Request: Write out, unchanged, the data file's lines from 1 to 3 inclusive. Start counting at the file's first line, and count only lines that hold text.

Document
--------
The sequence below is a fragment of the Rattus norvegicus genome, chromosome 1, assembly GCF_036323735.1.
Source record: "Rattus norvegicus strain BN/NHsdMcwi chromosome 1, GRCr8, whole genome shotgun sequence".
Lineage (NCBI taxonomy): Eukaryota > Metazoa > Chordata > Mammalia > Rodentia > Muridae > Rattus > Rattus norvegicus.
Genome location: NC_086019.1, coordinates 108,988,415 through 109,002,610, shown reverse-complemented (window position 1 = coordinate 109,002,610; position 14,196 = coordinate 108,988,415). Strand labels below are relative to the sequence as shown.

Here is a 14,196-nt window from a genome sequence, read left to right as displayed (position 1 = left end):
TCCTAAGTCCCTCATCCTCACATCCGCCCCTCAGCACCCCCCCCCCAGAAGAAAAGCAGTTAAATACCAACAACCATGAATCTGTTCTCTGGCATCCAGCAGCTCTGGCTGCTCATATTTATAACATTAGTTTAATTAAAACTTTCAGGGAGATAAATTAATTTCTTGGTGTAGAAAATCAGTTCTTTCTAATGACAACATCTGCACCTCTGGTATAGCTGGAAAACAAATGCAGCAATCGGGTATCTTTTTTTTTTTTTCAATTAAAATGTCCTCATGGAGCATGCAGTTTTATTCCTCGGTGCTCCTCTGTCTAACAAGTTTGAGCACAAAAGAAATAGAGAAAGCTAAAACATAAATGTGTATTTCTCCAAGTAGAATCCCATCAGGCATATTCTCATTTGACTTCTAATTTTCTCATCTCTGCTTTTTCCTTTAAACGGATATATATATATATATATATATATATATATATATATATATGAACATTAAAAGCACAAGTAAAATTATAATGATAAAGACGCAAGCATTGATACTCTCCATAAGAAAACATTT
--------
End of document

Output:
The sequence below is a fragment of the Rattus norvegicus genome, chromosome 1, assembly GCF_036323735.1.
Source record: "Rattus norvegicus strain BN/NHsdMcwi chromosome 1, GRCr8, whole genome shotgun sequence".
Lineage (NCBI taxonomy): Eukaryota > Metazoa > Chordata > Mammalia > Rodentia > Muridae > Rattus > Rattus norvegicus.